Forensic Autopsy Assistants
Forensic autopsy assistants work with medical experts to determine an individual's cause of death. They prepare a body for autopsy, collect, photograph, weigh, test, and categorize specimens and foreign substances found in a body during an autopsy, and restore a body after an examination.
They might also provide testimony and written reports regarding laboratory procedures and findings for use during court trials, obtain authorization to conduct an autopsy, sterilize instruments, and maintain the general cleanliness and organization of the laboratory. Many hours may be spent standing, and some individuals might find working with the deceased on a daily basis to be a negative experience.
|Degree Level||Varies depending upon position; some employers require only a high school diploma, while others prefer an associate's or bachelor's degree.|
|Degree Field||Biological, forensic or mortuary science.|
|Experience||Employers often require a minimum of two years experience.|
|Licenses or Certification||None required, but some employers may seek candidates who possess Pathologist Assistant Certification from the American Society for Clinical Pathology.|
|Key Skills||Knowledge of anatomy, physiology, medical terminology and practices, proper methods for collecting, testing and disposing of specimens; familiar with data management systems, spreadsheets, and the legal rules regarding evidence handling; able to use X-Ray machines and lift 75-100 pounds|
|Salary (2015)||$60,090 per year (Mean salary for all forensic science technicians, which include forensic autopsy assistants)|
Source: U.S. Bureau of Labor Statistics
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Be a Forensic Autopsy Assistant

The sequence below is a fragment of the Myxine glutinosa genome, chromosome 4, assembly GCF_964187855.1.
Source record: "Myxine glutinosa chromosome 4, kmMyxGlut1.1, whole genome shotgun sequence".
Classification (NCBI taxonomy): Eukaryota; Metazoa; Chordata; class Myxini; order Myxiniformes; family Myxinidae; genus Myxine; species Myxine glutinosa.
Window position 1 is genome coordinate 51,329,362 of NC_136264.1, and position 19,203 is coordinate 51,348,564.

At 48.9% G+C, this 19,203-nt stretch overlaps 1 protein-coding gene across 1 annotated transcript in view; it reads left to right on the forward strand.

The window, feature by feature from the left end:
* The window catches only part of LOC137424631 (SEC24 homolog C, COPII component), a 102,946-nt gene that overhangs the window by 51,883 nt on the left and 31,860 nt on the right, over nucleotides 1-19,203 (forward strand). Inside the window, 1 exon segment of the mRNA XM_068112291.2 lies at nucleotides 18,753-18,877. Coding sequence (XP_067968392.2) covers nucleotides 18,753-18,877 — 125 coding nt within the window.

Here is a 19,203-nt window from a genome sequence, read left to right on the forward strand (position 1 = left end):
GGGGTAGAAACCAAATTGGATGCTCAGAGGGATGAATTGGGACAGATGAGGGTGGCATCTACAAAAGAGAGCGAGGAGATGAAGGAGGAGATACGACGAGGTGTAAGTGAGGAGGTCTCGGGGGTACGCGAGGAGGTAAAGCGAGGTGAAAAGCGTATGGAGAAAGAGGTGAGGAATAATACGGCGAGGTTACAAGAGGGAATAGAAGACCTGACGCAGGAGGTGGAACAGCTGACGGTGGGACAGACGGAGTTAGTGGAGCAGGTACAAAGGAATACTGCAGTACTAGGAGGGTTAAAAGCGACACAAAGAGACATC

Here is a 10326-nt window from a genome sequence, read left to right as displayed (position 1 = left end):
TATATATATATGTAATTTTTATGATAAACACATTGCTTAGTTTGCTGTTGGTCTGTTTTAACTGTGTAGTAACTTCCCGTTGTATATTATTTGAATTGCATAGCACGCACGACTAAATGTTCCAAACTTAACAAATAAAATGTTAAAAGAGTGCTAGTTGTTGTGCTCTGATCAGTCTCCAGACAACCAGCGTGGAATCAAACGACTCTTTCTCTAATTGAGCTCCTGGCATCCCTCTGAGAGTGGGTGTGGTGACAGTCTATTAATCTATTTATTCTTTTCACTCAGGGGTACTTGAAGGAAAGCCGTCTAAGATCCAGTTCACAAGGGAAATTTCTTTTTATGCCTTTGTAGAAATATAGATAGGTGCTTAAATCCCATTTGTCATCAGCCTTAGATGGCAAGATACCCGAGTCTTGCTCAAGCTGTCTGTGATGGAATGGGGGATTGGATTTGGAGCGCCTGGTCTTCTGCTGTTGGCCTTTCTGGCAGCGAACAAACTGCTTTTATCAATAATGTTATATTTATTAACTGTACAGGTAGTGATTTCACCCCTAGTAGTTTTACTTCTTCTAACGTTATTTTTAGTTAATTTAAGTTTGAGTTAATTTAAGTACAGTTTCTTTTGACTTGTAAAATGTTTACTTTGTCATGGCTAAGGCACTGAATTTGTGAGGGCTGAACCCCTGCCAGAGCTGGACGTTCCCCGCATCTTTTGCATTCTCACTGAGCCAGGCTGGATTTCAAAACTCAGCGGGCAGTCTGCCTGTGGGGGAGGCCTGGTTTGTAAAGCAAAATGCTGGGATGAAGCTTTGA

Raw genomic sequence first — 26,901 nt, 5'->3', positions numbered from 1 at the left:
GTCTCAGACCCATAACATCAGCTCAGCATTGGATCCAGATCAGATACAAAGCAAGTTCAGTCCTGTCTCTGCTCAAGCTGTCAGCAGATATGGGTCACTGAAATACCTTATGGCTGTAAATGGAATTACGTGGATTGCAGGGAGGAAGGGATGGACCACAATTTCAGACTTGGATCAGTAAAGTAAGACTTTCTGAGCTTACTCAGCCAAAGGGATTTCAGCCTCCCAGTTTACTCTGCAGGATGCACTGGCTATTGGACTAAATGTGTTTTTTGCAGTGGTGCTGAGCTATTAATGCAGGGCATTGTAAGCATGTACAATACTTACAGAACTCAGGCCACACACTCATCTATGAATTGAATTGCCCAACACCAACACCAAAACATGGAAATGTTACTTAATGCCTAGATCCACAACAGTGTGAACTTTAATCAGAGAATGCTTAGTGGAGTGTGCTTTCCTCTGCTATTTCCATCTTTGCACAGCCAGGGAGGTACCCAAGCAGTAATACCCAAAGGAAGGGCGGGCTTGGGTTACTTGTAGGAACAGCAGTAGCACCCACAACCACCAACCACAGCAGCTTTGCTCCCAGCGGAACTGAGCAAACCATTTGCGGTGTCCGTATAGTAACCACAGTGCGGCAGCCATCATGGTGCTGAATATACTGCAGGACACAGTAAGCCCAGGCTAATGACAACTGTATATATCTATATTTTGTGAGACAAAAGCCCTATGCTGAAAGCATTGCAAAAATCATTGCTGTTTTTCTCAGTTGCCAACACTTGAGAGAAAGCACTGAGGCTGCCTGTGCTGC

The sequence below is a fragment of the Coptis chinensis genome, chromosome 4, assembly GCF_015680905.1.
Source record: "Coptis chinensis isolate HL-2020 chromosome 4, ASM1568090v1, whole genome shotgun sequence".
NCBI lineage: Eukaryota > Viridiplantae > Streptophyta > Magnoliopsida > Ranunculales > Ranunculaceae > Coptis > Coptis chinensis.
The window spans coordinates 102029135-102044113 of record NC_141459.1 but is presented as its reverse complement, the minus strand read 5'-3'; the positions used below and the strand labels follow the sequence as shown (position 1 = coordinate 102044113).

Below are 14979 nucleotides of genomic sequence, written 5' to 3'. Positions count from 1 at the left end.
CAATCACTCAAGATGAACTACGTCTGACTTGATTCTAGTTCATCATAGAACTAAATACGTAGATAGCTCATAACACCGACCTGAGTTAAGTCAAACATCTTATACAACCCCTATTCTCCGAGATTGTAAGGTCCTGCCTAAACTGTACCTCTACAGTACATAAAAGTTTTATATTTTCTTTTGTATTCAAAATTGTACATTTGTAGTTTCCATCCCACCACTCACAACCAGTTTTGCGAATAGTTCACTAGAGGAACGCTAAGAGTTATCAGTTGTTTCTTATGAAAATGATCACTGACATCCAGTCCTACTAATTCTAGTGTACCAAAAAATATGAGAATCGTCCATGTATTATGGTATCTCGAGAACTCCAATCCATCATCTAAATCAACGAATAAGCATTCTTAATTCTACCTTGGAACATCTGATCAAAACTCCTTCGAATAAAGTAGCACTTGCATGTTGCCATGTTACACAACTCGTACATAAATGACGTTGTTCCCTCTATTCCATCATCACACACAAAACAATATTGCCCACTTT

How can I become a forensic autopsy assistant?
Step 1: Earn a College Degree
Although no specific level of education is required to work as a forensic autopsy assistant, many employers seek candidates who have an associate's or bachelor's degree in biological, forensic, or mortuary science. Biology and forensic programs include classes and labs covering topics such as microbiology, chemistry, anatomy, physiology, human biology, molecular biology techniques, and fermentation. Mortuary science programs include classes in embalming, anatomy and physiology, restorative art, funeral directing, and mortuary law.
Step 2: Gain Experience
Students in an associate's or bachelor's degree programs in biological, forensic or mortuary science may be able to complete internships. Interns usually gain hands-on experience working in an autopsy laboratory. This experience might impress employers when seeking a job or help fulfill a requirement of those who require a minimum of two years' experience.
Step 3: Begin Working as a Forensic Autopsy Assistant
Many times, graduates of an associate's or bachelor's degree program are eligible to work as forensic autopsy assistants. These assistants may work in a medical examiner's office, laboratory, hospital, funeral home, or even directly with law enforcement officials. They may perform tasks like gathering samples, testing samples found in a body to identify what they are, and restoring a body after an autopsy.
Step 4: Get Certified
For individuals in the forensic science professions, certification can be obtained for career advancement and professional development. Some employers may seek candidates who possess Pathologist Assistant Certification from the American Society for Clinical Pathology. Such certification can lead to enhanced job prospects.
Forensic autopsy assistants help determine an individual's cause of death. They are expected to have postsecondary degrees along with legal and scientific knowledge pertaining to their careers, and they earn a mean annual salary of $60,090.